Three Basic Teas and How to Enjoy Them by Virginia Utermohlen Lovelace MD

I read A LOT of books on tea. This one really intrigued because it promised to cover more than your typical bases. I first became aware of the author while reading her blog, Virginia's Pairteas. Her analysis of other blogger's tastings was so intriguing that I just had to give her book a read. Virginia is a physician, scientist, and award-winning educator. At first, it seemed a bit odd to only focus on green tea, oolong, and black tea. However, once I saw the depth of the detail included it makes a bit more sense.

Virginia starts off the book by digging into the processes and resulting chemicals that occur during tea processing. We've all seen the typical comparison of a browned apple slice to oxidation in tea but that is not anywhere near the entire picture. Everything is explained with lots of easy to understand diagrams so it is easy to follow, even for those without a background in science. This is not information that I have seen in any other tea book, except for possibly Tea: A User's Guide.

Each type of tea is then explored thoroughly, including the different chemicals that make up each of their flavor profiles. I found her explanation of taste buds and receptor cells especially useful. Did you know that you are genetically predisposed to taste tea in the way that you do? I won't go into too much detail to avoid spoilers but reading this book inspired me to take a DNA test so that I can write about the results here (in reference to tea, of course).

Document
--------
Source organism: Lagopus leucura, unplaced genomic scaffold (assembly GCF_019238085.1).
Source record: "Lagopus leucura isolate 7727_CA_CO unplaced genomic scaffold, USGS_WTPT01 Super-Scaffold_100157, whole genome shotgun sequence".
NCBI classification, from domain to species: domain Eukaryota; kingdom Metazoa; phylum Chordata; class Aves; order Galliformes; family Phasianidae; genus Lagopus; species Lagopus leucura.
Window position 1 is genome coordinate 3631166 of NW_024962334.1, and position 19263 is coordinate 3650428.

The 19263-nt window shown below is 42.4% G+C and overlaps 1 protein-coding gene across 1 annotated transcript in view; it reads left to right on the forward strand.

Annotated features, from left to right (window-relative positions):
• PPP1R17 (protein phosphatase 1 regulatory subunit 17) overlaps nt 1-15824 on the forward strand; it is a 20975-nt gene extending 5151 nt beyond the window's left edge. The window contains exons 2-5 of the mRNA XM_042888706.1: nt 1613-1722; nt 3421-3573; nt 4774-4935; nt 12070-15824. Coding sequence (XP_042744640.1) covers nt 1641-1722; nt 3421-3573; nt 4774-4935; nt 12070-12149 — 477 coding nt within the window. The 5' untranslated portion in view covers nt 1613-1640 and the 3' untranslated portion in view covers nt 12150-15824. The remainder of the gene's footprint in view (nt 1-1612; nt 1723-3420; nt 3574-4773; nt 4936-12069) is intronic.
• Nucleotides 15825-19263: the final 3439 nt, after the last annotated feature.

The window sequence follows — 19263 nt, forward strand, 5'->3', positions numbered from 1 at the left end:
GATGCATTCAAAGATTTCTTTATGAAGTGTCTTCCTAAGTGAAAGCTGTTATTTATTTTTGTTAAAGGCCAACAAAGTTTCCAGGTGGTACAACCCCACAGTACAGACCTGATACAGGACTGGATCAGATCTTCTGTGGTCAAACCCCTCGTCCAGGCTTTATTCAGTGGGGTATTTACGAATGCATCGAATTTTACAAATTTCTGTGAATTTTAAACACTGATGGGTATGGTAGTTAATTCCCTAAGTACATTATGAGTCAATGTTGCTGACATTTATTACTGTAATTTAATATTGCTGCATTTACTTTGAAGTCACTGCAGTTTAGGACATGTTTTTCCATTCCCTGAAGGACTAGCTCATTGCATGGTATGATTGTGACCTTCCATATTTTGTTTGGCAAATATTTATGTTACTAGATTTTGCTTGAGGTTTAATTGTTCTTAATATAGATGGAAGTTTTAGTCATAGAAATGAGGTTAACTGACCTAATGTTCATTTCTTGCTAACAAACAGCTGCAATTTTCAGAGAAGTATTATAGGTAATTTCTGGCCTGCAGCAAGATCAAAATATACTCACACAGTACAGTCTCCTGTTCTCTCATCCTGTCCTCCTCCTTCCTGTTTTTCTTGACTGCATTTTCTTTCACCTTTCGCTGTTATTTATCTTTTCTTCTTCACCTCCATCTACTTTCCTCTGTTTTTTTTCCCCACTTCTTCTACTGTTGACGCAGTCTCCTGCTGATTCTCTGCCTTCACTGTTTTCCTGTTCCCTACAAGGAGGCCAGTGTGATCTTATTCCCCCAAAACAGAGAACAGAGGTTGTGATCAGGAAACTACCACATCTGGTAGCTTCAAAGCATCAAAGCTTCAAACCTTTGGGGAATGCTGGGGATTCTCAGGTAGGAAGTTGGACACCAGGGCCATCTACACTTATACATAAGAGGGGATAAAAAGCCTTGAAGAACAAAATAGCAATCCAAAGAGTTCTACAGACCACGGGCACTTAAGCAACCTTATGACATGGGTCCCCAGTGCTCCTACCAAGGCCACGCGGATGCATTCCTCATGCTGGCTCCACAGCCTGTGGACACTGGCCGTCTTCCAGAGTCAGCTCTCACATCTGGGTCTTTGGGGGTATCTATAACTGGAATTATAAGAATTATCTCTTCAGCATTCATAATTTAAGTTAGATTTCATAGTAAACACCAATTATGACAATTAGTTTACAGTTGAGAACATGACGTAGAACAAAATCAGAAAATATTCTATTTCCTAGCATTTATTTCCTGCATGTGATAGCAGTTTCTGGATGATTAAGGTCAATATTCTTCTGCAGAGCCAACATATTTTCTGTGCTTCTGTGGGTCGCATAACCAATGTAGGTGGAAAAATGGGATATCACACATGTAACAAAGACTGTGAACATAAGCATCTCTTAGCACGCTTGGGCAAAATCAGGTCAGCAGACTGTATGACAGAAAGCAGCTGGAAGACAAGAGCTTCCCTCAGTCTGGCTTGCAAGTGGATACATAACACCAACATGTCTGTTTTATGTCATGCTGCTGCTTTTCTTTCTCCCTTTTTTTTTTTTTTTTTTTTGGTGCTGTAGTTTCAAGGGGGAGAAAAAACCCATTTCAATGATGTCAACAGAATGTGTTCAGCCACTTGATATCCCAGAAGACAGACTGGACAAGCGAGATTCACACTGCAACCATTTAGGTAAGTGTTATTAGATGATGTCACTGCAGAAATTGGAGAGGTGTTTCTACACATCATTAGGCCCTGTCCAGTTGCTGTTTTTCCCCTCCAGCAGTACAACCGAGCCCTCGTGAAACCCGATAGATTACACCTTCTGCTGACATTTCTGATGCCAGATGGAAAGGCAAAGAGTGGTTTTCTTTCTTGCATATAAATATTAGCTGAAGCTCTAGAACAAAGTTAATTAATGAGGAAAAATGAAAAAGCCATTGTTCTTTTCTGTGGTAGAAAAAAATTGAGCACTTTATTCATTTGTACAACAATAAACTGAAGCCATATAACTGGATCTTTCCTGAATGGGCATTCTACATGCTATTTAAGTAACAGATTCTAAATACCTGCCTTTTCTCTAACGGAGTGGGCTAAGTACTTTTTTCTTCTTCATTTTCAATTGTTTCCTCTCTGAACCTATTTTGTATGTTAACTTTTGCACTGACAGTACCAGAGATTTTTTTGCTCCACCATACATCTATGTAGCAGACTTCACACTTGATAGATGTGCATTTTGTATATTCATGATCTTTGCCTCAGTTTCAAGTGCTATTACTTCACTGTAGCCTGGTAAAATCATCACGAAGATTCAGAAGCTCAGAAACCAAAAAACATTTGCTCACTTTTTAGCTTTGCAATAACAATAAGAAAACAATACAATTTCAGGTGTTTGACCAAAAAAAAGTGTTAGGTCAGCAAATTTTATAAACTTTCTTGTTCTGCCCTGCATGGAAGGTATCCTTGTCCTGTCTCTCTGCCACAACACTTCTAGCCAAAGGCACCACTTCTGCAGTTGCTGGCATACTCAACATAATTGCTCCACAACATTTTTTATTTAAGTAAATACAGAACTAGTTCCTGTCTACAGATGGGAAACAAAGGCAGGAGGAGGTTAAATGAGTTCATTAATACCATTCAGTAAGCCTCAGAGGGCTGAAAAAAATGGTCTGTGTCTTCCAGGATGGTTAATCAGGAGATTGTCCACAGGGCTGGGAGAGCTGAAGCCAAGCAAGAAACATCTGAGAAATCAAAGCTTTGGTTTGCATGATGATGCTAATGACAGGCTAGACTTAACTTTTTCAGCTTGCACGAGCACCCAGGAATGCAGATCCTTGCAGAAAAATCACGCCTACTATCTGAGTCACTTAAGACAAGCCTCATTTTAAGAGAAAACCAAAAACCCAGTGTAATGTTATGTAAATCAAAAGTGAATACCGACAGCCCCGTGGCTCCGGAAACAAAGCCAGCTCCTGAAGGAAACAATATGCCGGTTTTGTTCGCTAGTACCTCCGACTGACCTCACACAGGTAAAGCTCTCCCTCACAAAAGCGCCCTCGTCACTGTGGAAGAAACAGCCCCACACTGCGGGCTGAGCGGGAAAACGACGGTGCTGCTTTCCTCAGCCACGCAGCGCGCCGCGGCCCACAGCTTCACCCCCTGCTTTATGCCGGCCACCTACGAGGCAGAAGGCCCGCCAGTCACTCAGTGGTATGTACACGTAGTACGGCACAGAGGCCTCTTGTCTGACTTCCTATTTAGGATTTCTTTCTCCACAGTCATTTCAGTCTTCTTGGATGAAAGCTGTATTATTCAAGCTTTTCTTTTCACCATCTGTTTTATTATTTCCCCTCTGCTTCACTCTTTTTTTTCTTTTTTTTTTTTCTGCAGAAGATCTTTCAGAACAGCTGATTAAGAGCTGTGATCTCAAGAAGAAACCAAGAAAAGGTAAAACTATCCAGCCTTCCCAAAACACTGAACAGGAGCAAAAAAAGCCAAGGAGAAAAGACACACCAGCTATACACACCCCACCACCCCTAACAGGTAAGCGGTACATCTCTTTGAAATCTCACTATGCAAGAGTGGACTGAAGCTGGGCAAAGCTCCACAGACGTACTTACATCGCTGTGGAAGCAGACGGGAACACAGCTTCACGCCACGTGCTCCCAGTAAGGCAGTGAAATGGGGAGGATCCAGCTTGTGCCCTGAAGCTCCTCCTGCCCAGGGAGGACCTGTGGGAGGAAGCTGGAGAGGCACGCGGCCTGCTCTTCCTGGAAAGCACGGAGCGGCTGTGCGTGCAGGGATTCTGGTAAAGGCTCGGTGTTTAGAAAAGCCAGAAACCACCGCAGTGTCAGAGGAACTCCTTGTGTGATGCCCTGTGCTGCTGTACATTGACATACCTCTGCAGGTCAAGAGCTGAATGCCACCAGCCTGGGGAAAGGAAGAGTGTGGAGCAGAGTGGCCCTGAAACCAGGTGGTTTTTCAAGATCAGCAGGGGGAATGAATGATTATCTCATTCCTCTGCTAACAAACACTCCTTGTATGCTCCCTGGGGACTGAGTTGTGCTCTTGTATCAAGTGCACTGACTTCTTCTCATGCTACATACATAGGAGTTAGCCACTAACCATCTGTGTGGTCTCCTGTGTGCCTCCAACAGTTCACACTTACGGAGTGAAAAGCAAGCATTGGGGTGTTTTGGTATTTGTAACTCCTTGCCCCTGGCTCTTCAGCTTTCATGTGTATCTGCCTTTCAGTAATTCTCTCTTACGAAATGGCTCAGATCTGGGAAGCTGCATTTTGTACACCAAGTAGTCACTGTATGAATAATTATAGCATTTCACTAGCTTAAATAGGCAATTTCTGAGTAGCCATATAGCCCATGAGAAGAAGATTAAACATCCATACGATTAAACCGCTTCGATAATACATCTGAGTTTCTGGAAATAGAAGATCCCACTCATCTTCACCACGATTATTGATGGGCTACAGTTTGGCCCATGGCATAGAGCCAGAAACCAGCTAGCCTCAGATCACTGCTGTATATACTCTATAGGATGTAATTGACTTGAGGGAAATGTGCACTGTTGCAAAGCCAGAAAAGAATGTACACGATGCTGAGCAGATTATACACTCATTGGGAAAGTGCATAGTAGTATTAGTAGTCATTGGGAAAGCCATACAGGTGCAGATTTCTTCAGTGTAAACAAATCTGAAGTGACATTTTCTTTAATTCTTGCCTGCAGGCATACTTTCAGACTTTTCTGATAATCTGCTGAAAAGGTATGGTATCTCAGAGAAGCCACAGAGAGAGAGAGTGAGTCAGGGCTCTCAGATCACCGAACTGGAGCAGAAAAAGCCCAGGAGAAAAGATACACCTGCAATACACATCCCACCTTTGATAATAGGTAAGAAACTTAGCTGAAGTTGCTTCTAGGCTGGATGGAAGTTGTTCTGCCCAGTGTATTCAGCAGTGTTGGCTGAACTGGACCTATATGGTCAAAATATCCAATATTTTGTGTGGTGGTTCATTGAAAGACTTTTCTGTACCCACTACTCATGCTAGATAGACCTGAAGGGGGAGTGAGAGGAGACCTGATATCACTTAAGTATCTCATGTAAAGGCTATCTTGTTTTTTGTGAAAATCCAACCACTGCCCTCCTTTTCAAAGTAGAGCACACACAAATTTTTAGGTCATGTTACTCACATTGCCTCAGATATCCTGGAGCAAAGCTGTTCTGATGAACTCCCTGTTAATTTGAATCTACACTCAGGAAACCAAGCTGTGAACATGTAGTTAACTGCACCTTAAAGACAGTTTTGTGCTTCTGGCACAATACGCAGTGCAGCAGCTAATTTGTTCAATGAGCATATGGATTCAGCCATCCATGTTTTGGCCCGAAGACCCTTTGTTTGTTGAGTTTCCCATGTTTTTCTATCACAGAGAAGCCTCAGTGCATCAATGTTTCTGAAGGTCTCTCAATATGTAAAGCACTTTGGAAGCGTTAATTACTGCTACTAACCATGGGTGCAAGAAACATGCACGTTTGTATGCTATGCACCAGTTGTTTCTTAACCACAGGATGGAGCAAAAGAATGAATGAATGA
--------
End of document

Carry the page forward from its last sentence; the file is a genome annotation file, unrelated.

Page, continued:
I don't often pair foods with my tea but there excellent suggestions for pairings with each type of tea, based on how they interact chemically. The content does jump around a bit so there are seemingly random sections interspersed throughout the book that might have been better served by being collected in the chapter about their subjects. As a long time reviewer of tea, there was one particular line that really spoke to me:

The fact that we combine odors into odor objects means that nobody can identify more than four, and usually not more than three, different odors in a mixture, whether the person has been trained or notβ€”it’s a biology-based limit. So people who bloviate about how many more different aromas they identify in, say, a wine or a tea, are just using their imaginations.
— Three Basic Teas and How to Enjoy Them, Virginia Utermohlen Lovelace

I hope that I don't bloviate too much these days but I know that I definitely did when I first started out. Flowery descriptions from tea companies made me feel like I was missing something.

This is a book that I think every tea lover needs to read and I am very much looking forward to the sequel about white tea, yellow tea, and puerh. Have you read this title yet? I'd love to hear your thoughts in the comments!